RESEARCH DESIGN AND METHODS
Here we explored whether knockout mice heterozygous for grem1 gene deletion (grem1+/−) exhibit protection from the progression of diabetic kidney disease in a streptozotocin-induced model of type 1 diabetes.
RESULTS
A marked elevation in grem1 expression was detected in the kidneys and particularly in kidney tubules of diabetic wild-type mice compared with those of littermate controls. In contrast, diabetic grem1+/− mice displayed a significant attenuation in grem1 expression at 6 months of diabetes compared with that in age- and sex-matched wild-type controls. Whereas the onset and induction of diabetes were similar between grem1+/− and wild-type mice, several indicators of diabetes-associated kidney damage such as increased glomerular basement membrane thickening and microalbuminuria were attenuated in grem1+/− mice compared with those in wild-type controls. Markers of renal damage such as fibronectin and connective tissue growth factor were elevated in diabetic wild-type but not in grem1+/− kidneys. Levels of pSmad1/5/8 decreased in wild-type but not in grem1+/− diabetic kidneys, suggesting that bone morphogenetic protein signaling may be maintained in the absence of grem1.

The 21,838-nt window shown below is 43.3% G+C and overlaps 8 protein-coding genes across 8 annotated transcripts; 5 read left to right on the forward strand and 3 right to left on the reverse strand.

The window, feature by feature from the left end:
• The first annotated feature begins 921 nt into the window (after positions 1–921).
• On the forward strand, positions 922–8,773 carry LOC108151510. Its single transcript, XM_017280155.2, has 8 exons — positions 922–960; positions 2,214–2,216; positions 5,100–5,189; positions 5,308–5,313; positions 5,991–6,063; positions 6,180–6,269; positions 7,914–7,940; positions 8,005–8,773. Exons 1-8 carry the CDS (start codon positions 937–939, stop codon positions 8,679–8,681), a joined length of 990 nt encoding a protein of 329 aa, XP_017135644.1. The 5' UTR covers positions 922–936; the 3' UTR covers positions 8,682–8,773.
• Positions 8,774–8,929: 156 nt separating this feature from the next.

CONCLUSIONS
These data identify grem1 as a potential modifier of renal injury in the context of diabetic kidney disease.
doi:10.2337/db08-1365
PMCID: PMC2699858  PMID: 19401426
16.  Loss of the BMP antagonist USAG-1 ameliorates disease in a mouse model of the progressive hereditary kidney disease Alport syndrome 
The glomerular basement membrane (GBM) is a key component of the filtering unit in the kidney. Mutations involving any of the collagen IV genes (COL4A3, COL4A4, and COL4A5) affect GBM assembly and cause Alport syndrome, a progressive hereditary kidney disease with no definitive therapy. Previously, we have demonstrated that the bone morphogenetic protein (BMP) antagonist uterine sensitization–associated gene-1 (USAG-1) negatively regulates the renoprotective action of BMP-7 in a mouse model of tubular injury during acute renal failure. Here, we investigated the role of USAG-1 in renal function in Col4a3–/– mice, which model Alport syndrome. Ablation of Usag1 in Col4a3–/– mice led to substantial attenuation of disease progression, normalization of GBM ultrastructure, preservation of renal function, and extension of life span. Immunohistochemical analysis revealed that USAG-1 and BMP-7 colocalized in the macula densa in the distal tubules, lying in direct contact with glomerular mesangial cells. Furthermore, in cultured mesangial cells, BMP-7 attenuated and USAG-1 enhanced the expression of MMP-12, a protease that may contribute to GBM degradation. These data suggest that the pathogenetic role of USAG-1 in Col4a3–/– mice might involve crosstalk between kidney tubules and the glomerulus and that inhibition of USAG-1 may be a promising therapeutic approach for the treatment of Alport syndrome.
doi:10.1172/JCI39569
PMCID: PMC2827946  PMID: 20197625